An internal processing error has occurred. Try restarting the Exchange System Manager or the Microsoft Exchange Information Store service, or both.
ID no: c1041724
Exchange System Manager

Let’s Get Fixed!


Now that I’ve explained the issue and how it will be reported in the event logs, here’s how to correct this problem:

KB 830408 has a workaround section that describes how to reset transaction log sequence manually. However, we have included this functionality in the Microsoft Exchange Troubleshooting Assistant “Reset log generation number task”. We talk about that here:

MSExchangeIS 9518 (0xfffffddc): Exceeded the Maximum Number of Transaction Logs Available for this Storage Group

Microsoft recommends using the Troubleshooting Assistant (ExTRA) because it automates the process of verifying the health of your databases and resetting the transaction log sequence. Download the Microsoft Exchange Troubleshooting Assistant v1.0 and follow these instructions to reset transaction log sequence: http://technet.microsoft.com/en-us/library/aa998611(EXCHG.80).aspx

We also recommend monitoring all your Exchange 2000 and 2003 Storage Groups’ transaction log sequences to avoid a potential temporary outage of service. Monitor your application logs for the ESE 514 events.

Now, while it is theoretically possible to hit this condition in Exchange 2007, it will probably take a really long time. For Exchange Server 2007 we decreased the log file size to 1 MB but increased the transaction log file name length to 11 digits, meaning we can go up to

EnnFFFFFFFF.log

Due to the way ESE math works our upward limit is actually 7fffffec log files, but that is still a HUGE number. After figuring in the change in size to 1 MB, that’s still about 409 times the number of logs we could generate in 2000/2003. Read more about this improvement in the following TechNet Magazine article located here.

Corbin Meek
Enterprise Communications Support






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Comments (10)
  1. Karsten says:

    It seems the counting is starting with 00 for Logfiles of SG1 in our case (Exchange 2003 EP): E0095F9A.log.

    Thanks for this Info – an other Logfile Numbering is at: E01D7DFD.log. So I should reset this?

  2. Corbin Meek says:

    Hi Karsten,

    Your observation on the log file prefix is accurate, we start numbering storage groups at E00, not E01 as the blog may have implied.  Good catch!

    As far as resetting transaction log sequence for the SG you mention, E01D7DFD.log, that translates to 884221 decimal so you have some time before you run out.  You can wait until you see the ESE 514 event indicating it is time to reset your sequence, or reset at your next scheduled downtime, whatever is most convenient for your organization.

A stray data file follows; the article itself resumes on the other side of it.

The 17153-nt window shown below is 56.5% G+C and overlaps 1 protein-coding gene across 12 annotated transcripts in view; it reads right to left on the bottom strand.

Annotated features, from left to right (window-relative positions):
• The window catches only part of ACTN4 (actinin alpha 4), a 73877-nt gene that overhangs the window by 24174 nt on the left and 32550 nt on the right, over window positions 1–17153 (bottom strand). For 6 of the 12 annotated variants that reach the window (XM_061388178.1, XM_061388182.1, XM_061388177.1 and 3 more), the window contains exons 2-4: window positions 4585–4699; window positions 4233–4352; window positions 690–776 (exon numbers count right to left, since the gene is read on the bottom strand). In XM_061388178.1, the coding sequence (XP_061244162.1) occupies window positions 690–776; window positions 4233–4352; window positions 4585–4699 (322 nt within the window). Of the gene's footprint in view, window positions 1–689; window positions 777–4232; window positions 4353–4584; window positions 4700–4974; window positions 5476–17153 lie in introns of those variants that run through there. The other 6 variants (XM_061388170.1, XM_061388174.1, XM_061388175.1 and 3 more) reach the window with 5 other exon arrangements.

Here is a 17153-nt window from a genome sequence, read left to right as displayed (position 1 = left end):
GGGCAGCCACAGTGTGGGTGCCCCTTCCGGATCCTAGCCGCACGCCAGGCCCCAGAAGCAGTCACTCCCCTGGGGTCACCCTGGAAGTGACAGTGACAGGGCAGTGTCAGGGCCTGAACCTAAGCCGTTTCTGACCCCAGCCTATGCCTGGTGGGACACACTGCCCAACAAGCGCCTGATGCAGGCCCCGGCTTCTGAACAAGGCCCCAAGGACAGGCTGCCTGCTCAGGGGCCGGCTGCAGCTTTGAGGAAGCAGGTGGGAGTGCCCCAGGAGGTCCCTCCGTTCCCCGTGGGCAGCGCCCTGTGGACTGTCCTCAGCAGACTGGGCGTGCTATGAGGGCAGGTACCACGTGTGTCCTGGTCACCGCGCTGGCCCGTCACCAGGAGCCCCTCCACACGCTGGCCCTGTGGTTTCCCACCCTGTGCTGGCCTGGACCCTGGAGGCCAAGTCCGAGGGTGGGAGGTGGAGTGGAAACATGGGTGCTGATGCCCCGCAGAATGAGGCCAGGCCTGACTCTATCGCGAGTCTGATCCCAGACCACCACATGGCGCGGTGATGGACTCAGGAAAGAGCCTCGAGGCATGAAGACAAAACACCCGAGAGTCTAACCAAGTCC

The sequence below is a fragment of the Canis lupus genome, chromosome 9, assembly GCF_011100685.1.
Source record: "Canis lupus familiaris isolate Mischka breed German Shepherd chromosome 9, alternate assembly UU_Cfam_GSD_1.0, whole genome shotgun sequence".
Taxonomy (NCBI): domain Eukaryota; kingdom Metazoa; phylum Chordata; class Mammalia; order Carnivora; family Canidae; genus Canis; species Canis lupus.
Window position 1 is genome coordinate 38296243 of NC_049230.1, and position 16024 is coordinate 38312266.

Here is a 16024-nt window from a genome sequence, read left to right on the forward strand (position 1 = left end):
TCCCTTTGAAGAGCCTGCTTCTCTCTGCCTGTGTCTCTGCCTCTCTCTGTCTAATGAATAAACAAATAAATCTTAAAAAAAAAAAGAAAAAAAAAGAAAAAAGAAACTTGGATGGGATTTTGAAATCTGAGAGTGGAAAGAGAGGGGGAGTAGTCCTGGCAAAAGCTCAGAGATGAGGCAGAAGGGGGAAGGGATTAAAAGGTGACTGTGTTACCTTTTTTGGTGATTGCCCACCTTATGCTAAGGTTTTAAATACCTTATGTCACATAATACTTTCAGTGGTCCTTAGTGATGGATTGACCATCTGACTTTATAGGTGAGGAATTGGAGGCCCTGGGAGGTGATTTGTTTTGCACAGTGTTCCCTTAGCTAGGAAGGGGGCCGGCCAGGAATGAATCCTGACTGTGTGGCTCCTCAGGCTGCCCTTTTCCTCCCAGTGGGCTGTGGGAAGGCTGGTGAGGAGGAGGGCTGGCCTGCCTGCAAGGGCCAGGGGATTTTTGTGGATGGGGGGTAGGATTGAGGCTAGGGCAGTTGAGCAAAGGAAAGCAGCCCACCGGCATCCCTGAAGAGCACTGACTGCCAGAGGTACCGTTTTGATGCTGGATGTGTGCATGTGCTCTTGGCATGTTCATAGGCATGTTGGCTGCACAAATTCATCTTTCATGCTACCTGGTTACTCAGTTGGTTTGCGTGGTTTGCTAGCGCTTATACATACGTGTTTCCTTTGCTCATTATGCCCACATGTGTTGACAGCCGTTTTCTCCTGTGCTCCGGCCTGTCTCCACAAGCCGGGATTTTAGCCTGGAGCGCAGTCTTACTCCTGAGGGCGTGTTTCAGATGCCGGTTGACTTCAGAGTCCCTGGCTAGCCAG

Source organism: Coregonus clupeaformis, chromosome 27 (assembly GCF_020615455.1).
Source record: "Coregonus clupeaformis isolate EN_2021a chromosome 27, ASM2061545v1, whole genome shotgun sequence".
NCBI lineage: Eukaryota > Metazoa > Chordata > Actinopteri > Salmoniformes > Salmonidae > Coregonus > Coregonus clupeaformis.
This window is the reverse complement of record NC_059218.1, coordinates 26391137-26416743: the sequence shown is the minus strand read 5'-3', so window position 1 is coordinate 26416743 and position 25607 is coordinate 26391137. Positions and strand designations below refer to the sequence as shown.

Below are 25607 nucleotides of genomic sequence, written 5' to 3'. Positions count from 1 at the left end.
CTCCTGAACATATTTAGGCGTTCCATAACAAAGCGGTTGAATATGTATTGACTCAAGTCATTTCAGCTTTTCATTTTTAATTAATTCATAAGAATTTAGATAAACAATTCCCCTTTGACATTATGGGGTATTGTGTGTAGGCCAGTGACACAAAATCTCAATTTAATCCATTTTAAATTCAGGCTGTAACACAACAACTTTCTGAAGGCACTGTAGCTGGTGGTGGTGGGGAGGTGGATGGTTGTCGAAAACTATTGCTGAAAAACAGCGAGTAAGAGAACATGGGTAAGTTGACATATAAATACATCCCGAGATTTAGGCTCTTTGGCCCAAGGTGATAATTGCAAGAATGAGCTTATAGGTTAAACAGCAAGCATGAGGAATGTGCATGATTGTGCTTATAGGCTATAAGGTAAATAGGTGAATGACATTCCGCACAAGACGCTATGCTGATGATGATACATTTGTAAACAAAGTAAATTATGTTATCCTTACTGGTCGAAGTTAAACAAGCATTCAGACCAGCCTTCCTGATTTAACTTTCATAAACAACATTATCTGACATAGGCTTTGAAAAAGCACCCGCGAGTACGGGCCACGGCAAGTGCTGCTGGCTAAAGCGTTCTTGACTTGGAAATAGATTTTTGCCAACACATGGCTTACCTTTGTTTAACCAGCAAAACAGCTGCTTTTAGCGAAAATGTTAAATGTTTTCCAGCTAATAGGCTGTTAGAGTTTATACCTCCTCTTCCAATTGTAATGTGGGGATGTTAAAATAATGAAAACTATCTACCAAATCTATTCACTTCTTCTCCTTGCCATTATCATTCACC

3. Karsten says:

    Thanks for your reply.

  4. Will Mays says:

    Corbin,

    Am I correct in saying the the sequence is reset by an online full backup of the information store by an exchange-aware backup application?

    Will.

  5. Pradeep John says:

    Nice blog. Do Exchange 2007 server supports upto 4294967295 transactional log files?

    When Error -514 is triggerred? Is there is any limit?

  6. Pradeep,

    Exchange 2007 supports 2 billion log files (2147483628) which is 7fffffec in hexadecimal.

    Ross

  7. Pradeep John says:

    Thanks Ross. What is the log limit set in Exchange 2007 to trigger Error -514?

  8. Exchange says:

    Pradeep/all

    We are planning to update this blog post to include some information about what triggers Error -514

    stay tuned!

  9. Corbin Meek says:

    Will: No.  An online backup by an Exchange aware backup application using the Exchange backup API does not reset log file sequence.  Only the steps outlined in the supporting documentation will do that.

  10. austinmc says:

    Nigel Tufnel: The logs all go to eleven. Look, right across the board, eleven, eleven, eleven and…

    Marty DiBergi: Oh, I see. And most logs go up to five?

    Nigel Tufnel: Exactly.

    Marty DiBergi: Does that mean it’s louder? Is it any louder?

    Nigel Tufnel: Well, it’s 6 louder, isn’t it? It’s not five. You see, most blokes, you know, will be playing at five. You’re on five here, all the way up, all the way up, all the way up, you’re on five on your Exchange 2003. Where can you go from there? Where?

    Marty DiBergi: I don’t know.

    Nigel Tufnel: Nowhere. Exactly. What we do is, if we need that extra push over the cliff, you know what we do?

    Marty DiBergi: Put it up to eleven.

    Nigel Tufnel: Eleven. Exactly. Six louder.

    Marty DiBergi: Why don’t you just make Five louder and make five be the top number and make that a little louder?

    Nigel Tufnel: [pause] These go to eleven.